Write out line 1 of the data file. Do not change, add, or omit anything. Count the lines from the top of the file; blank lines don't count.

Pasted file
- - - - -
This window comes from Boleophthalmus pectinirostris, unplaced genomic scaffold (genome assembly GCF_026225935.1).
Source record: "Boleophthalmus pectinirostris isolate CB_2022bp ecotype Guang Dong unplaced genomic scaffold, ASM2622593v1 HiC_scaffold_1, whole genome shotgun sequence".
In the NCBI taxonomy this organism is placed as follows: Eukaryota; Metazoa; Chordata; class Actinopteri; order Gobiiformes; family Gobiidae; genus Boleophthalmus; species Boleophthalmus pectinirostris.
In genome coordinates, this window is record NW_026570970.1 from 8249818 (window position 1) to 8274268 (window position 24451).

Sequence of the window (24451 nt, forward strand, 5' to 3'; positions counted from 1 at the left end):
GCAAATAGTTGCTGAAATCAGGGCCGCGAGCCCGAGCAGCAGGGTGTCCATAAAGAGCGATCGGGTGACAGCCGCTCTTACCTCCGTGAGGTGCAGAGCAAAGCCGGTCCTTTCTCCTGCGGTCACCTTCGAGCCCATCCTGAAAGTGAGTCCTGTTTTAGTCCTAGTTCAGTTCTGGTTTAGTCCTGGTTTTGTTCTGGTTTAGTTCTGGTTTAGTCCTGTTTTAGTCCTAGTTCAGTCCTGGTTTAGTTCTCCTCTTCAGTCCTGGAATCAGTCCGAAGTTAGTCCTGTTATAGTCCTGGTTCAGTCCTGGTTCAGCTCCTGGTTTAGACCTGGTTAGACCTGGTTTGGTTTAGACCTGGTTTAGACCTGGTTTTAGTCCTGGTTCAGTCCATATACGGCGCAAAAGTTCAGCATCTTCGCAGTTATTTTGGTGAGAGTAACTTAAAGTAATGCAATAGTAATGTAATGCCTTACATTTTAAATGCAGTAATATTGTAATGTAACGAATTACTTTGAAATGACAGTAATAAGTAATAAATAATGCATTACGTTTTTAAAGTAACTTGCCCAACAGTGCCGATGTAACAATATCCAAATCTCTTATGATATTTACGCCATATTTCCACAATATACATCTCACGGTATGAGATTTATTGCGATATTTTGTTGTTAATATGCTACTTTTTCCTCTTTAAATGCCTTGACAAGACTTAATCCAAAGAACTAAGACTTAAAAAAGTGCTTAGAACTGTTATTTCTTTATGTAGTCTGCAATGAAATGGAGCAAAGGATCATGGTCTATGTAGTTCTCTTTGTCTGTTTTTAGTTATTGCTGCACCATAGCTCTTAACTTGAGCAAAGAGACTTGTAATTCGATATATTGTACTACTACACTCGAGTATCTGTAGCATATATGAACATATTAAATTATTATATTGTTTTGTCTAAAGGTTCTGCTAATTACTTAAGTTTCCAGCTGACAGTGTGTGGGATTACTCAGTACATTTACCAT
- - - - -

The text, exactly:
This window comes from Boleophthalmus pectinirostris, unplaced genomic scaffold (genome assembly GCF_026225935.1).